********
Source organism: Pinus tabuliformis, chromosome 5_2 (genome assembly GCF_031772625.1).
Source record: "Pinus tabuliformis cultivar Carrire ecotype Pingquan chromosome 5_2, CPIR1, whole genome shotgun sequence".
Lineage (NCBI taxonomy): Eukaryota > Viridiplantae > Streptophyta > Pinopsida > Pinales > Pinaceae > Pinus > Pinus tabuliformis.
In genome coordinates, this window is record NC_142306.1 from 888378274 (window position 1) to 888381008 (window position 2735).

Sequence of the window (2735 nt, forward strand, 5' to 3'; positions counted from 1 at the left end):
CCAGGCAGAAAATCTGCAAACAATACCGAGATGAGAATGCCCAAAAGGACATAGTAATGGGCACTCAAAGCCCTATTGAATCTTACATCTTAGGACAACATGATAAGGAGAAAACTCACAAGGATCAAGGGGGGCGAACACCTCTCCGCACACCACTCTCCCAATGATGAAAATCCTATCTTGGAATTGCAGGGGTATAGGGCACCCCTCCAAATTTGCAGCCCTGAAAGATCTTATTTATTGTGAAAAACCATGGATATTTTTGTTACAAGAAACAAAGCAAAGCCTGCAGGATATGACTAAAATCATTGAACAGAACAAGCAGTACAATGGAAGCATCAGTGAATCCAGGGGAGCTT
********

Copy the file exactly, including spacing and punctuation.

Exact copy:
Source organism: Pinus tabuliformis, chromosome 5_2 (genome assembly GCF_031772625.1).
Source record: "Pinus tabuliformis cultivar Carrire ecotype Pingquan chromosome 5_2, CPIR1, whole genome shotgun sequence".
Lineage (NCBI taxonomy): Eukaryota > Viridiplantae > Streptophyta > Pinopsida > Pinales > Pinaceae > Pinus > Pinus tabuliformis.
In genome coordinates, this window is record NC_142306.1 from 888378274 (window position 1) to 888381008 (window position 2735).

Sequence of the window (2735 nt, forward strand, 5' to 3'; positions counted from 1 at the left end):
CCAGGCAGAAAATCTGCAAACAATACCGAGATGAGAATGCCCAAAAGGACATAGTAATGGGCACTCAAAGCCCTATTGAATCTTACATCTTAGGACAACATGATAAGGAGAAAACTCACAAGGATCAAGGGGGGCGAACACCTCTCCGCACACCACTCTCCCAATGATGAAAATCCTATCTTGGAATTGCAGGGGTATAGGGCACCCCTCCAAATTTGCAGCCCTGAAAGATCTTATTTATTGTGAAAAACCATGGATATTTTTGTTACAAGAAACAAAGCAAAGCCTGCAGGATATGACTAAAATCATTGAACAGAACAAGCAGTACAATGGAAGCATCAGTGAATCCAGGGGAGCTT